It's a lot of fun working with a system like Bugzilla. To increase its use even further, it is necessary that each member of your team be conscious about the fact that a BTS reflects the state of health of your products. Sometimes when you are swamped it's tempting to close a minor bug by saying “works for me”. This always backfires at the least desirable moment, so it is important to create an environment where bugs are reported with a maximum set of information, allowing the developer to effectively pin it down. In the best of all worlds, this means a description on how to reproduce the bug. Every major state change also must be documented with a meaningful comment. “Fixed bug” is not a meaningful comment. A short description of what exactly caused the bug and how it was fixed (where appropriate) helps not only the integration team but also the team leads to find ways to prevent frequently appearing bugs. Make use of the fantastic Bugzilla features like inter-bug dependencies. These show that one bug can be fixed only if some other bug is fixed first, which allows for easy identification of bottlenecks. Remember, it's all about teamwork.
An important function of a BTS is to reflect the current development state of a product as well as its changes over time. Not only does this give valuable information about your team's workload, but it also helps in identifying endangered milestones or deadlines. Information about the time it took to fix certain issues in the past offers valuable information on how much time you can expect similar projects to take in the future. Last but not least, a high number of upcoming issues in a certain area highlights areas of your work flow that could use some attention for the purpose of improvement.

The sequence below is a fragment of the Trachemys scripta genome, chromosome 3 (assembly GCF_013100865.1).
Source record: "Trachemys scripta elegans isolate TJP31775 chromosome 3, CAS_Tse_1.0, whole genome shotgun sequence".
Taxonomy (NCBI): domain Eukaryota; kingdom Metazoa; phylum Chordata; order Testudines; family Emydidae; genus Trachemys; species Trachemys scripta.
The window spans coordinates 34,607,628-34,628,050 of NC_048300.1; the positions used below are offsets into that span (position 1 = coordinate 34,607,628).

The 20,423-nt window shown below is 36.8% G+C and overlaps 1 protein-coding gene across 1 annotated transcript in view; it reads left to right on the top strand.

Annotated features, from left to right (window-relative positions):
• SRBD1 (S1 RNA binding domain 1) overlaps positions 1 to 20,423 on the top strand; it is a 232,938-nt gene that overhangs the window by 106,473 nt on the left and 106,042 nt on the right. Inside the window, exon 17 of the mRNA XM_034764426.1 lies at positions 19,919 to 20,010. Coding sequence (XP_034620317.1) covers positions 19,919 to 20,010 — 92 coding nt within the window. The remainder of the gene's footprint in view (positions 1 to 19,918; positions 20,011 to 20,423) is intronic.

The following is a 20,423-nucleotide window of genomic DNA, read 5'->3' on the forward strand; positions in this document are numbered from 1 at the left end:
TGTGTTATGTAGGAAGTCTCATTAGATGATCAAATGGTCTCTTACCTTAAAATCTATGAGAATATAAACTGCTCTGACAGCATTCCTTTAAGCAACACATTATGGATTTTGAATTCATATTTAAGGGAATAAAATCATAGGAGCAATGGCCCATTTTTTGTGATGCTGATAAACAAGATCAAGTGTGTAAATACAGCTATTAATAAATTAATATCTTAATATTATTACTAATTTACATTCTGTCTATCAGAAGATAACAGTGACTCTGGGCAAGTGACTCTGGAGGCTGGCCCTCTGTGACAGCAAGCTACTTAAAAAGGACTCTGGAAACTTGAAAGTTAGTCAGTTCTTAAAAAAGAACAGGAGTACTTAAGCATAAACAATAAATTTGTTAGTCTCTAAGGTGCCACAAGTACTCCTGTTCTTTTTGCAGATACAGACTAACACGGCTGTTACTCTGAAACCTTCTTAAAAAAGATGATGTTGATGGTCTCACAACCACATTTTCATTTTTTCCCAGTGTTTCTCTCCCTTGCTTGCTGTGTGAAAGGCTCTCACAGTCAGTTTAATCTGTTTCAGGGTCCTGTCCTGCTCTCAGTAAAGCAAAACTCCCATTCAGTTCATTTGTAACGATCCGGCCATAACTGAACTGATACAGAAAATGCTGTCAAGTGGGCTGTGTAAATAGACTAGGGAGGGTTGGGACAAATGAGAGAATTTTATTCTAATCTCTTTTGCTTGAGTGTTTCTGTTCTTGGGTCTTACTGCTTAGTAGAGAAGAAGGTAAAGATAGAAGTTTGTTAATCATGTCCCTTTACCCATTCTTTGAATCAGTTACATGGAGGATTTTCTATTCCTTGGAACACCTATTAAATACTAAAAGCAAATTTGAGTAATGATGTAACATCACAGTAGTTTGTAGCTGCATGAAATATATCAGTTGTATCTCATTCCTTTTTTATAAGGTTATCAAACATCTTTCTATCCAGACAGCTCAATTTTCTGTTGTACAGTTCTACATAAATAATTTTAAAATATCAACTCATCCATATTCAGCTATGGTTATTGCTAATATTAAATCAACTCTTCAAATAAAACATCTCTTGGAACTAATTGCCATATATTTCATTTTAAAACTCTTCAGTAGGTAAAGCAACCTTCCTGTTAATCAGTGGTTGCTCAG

Not only does Bugzilla supply you with a sophisticated query page, but both table-based (one, two and three dimensional) and graphical representations (line, bar and pie charts) of the current project state are available too. Reports can be generated in a extremely flexible way by assigning values to the diagram or table axes, (for example, product for the horizontal and State for the vertical axis) and setting filter options for the bugs, dictating which should be considered in the diagram. Reports can be exported to a text file, thus providing an interface to spreadsheet or word-processing programs.
The development of your product can be monitored by bug status or by resolution of bugs over time. The data for this type of diagram is accumulated automatically in the background while Bugzilla is running, so time-consuming queries are not required.
In addition to the built-in reporting tools, custom-made SQL queries on the Bugzilla database allow for easy access to the bug data in creating custom reporting. By way of such queries, third-party reporting software likewise can make use of the Bugzilla database.
As you can see, Bug Tracking Systems like Bugzilla can help to organize and structure your team's entire work flow. Their use definitely is not limited to software development environments. If you want to try Bugzilla, a demo installation can be accessed at landfill.bugzilla.org.
Juanita Lohmeyer and Maik Hassel usually are busy with their Vancouver-based company, Simply Efficient, testing software or providing various IT services for their customers. Thanks to the massive use of high quality open-source products, they have some free time left to breathe either thin air on top of mountains or compressed air under the ocean around Vancouver. They can be reached at firstname.lastname@example.org.